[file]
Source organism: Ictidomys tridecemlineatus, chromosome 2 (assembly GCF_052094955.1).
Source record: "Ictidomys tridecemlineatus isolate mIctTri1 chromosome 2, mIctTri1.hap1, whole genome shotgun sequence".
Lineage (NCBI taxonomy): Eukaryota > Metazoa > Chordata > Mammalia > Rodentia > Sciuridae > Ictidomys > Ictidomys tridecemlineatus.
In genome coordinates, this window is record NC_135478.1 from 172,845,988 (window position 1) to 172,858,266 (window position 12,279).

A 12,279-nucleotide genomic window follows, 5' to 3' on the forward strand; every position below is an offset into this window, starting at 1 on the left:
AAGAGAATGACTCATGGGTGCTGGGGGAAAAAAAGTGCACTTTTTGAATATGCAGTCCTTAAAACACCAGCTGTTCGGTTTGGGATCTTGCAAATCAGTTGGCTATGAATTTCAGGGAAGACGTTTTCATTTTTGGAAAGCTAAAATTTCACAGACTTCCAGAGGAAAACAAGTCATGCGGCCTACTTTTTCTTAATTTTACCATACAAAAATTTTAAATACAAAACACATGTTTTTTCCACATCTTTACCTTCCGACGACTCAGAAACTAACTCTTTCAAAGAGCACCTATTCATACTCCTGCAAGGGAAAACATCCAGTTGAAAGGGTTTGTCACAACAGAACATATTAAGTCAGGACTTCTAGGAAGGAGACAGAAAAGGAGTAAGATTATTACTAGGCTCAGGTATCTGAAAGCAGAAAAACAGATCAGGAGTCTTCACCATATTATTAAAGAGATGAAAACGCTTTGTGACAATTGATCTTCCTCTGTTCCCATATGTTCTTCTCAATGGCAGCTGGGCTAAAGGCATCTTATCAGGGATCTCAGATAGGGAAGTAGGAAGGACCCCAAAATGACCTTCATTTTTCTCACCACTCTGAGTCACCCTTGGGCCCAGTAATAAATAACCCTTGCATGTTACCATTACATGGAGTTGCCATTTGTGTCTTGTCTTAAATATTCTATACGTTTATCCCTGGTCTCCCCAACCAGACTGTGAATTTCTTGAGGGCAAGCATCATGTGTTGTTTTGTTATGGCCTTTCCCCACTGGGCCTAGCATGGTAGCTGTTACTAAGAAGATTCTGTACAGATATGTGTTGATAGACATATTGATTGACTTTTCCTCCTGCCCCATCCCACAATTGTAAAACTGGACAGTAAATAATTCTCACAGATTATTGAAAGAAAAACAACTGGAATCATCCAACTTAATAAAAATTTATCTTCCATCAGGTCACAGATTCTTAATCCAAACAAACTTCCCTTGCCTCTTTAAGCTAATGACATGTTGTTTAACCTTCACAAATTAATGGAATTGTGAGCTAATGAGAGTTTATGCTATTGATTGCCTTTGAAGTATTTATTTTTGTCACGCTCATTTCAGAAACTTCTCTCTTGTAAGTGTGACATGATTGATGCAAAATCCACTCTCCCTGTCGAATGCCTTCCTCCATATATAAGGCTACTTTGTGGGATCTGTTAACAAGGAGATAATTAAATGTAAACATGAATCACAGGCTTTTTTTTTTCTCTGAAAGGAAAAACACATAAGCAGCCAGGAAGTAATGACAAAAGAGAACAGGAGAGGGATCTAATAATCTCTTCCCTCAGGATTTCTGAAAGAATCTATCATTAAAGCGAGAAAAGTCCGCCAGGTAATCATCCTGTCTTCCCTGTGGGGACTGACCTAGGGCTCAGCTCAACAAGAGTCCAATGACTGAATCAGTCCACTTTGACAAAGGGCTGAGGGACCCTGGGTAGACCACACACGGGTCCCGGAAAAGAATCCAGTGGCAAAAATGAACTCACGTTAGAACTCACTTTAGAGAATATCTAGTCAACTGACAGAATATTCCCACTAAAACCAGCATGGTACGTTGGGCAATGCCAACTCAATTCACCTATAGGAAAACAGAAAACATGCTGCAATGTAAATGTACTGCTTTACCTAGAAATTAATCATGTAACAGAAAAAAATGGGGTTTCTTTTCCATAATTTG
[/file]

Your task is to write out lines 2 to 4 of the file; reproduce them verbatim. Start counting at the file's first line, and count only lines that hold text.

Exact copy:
Source record: "Ictidomys tridecemlineatus isolate mIctTri1 chromosome 2, mIctTri1.hap1, whole genome shotgun sequence".
Lineage (NCBI taxonomy): Eukaryota > Metazoa > Chordata > Mammalia > Rodentia > Sciuridae > Ictidomys > Ictidomys tridecemlineatus.
In genome coordinates, this window is record NC_135478.1 from 172,845,988 (window position 1) to 172,858,266 (window position 12,279).